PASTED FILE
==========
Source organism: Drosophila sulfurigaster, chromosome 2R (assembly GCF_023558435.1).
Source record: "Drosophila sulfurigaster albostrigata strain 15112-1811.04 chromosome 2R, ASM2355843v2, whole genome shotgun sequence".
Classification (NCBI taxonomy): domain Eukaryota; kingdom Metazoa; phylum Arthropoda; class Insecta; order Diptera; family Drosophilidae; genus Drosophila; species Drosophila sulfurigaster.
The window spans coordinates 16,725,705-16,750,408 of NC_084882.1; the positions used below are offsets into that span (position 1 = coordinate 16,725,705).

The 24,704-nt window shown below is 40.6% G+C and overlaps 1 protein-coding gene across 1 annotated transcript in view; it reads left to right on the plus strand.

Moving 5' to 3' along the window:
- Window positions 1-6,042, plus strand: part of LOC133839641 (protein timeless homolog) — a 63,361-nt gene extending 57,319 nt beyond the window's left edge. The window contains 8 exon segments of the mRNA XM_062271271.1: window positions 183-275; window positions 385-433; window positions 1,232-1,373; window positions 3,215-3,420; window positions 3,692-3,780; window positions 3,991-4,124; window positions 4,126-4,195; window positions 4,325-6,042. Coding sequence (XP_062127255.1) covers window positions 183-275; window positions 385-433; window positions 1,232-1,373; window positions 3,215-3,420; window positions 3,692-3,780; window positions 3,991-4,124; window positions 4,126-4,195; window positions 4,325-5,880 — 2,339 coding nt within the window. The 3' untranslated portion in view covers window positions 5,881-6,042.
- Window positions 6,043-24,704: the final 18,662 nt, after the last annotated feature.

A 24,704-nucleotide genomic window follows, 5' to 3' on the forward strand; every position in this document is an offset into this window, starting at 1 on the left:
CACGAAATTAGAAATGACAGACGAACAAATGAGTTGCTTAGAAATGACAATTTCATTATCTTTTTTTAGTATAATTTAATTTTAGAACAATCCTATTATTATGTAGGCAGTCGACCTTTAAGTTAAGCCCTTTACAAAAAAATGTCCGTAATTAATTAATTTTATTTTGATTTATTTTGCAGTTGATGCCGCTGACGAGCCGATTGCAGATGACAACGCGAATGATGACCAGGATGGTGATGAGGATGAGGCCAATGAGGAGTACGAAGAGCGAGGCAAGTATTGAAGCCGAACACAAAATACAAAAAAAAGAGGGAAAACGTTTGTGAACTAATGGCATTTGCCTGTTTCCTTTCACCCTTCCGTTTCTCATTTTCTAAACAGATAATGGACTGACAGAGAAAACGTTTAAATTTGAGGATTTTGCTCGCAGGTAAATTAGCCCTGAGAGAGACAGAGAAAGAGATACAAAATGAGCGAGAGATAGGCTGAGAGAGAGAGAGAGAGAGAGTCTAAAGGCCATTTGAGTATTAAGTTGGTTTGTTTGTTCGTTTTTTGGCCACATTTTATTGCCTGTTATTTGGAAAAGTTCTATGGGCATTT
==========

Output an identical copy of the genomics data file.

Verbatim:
Source organism: Drosophila sulfurigaster, chromosome 2R (assembly GCF_023558435.1).
Source record: "Drosophila sulfurigaster albostrigata strain 15112-1811.04 chromosome 2R, ASM2355843v2, whole genome shotgun sequence".
Classification (NCBI taxonomy): domain Eukaryota; kingdom Metazoa; phylum Arthropoda; class Insecta; order Diptera; family Drosophilidae; genus Drosophila; species Drosophila sulfurigaster.
The window spans coordinates 16,725,705-16,750,408 of NC_084882.1; the positions used below are offsets into that span (position 1 = coordinate 16,725,705).

The 24,704-nt window shown below is 40.6% G+C and overlaps 1 protein-coding gene across 1 annotated transcript in view; it reads left to right on the plus strand.

Moving 5' to 3' along the window:
- Window positions 1-6,042, plus strand: part of LOC133839641 (protein timeless homolog) — a 63,361-nt gene extending 57,319 nt beyond the window's left edge. The window contains 8 exon segments of the mRNA XM_062271271.1: window positions 183-275; window positions 385-433; window positions 1,232-1,373; window positions 3,215-3,420; window positions 3,692-3,780; window positions 3,991-4,124; window positions 4,126-4,195; window positions 4,325-6,042. Coding sequence (XP_062127255.1) covers window positions 183-275; window positions 385-433; window positions 1,232-1,373; window positions 3,215-3,420; window positions 3,692-3,780; window positions 3,991-4,124; window positions 4,126-4,195; window positions 4,325-5,880 — 2,339 coding nt within the window. The 3' untranslated portion in view covers window positions 5,881-6,042.
- Window positions 6,043-24,704: the final 18,662 nt, after the last annotated feature.

A 24,704-nucleotide genomic window follows, 5' to 3' on the forward strand; every position in this document is an offset into this window, starting at 1 on the left:
CACGAAATTAGAAATGACAGACGAACAAATGAGTTGCTTAGAAATGACAATTTCATTATCTTTTTTTAGTATAATTTAATTTTAGAACAATCCTATTATTATGTAGGCAGTCGACCTTTAAGTTAAGCCCTTTACAAAAAAATGTCCGTAATTAATTAATTTTATTTTGATTTATTTTGCAGTTGATGCCGCTGACGAGCCGATTGCAGATGACAACGCGAATGATGACCAGGATGGTGATGAGGATGAGGCCAATGAGGAGTACGAAGAGCGAGGCAAGTATTGAAGCCGAACACAAAATACAAAAAAAAGAGGGAAAACGTTTGTGAACTAATGGCATTTGCCTGTTTCCTTTCACCCTTCCGTTTCTCATTTTCTAAACAGATAATGGACTGACAGAGAAAACGTTTAAATTTGAGGATTTTGCTCGCAGGTAAATTAGCCCTGAGAGAGACAGAGAAAGAGATACAAAATGAGCGAGAGATAGGCTGAGAGAGAGAGAGAGAGAGAGTCTAAAGGCCATTTGAGTATTAAGTTGGTTTGTTTGTTCGTTTTTTGGCCACATTTTATTGCCTGTTATTTGGAAAAGTTCTATGGGCATTT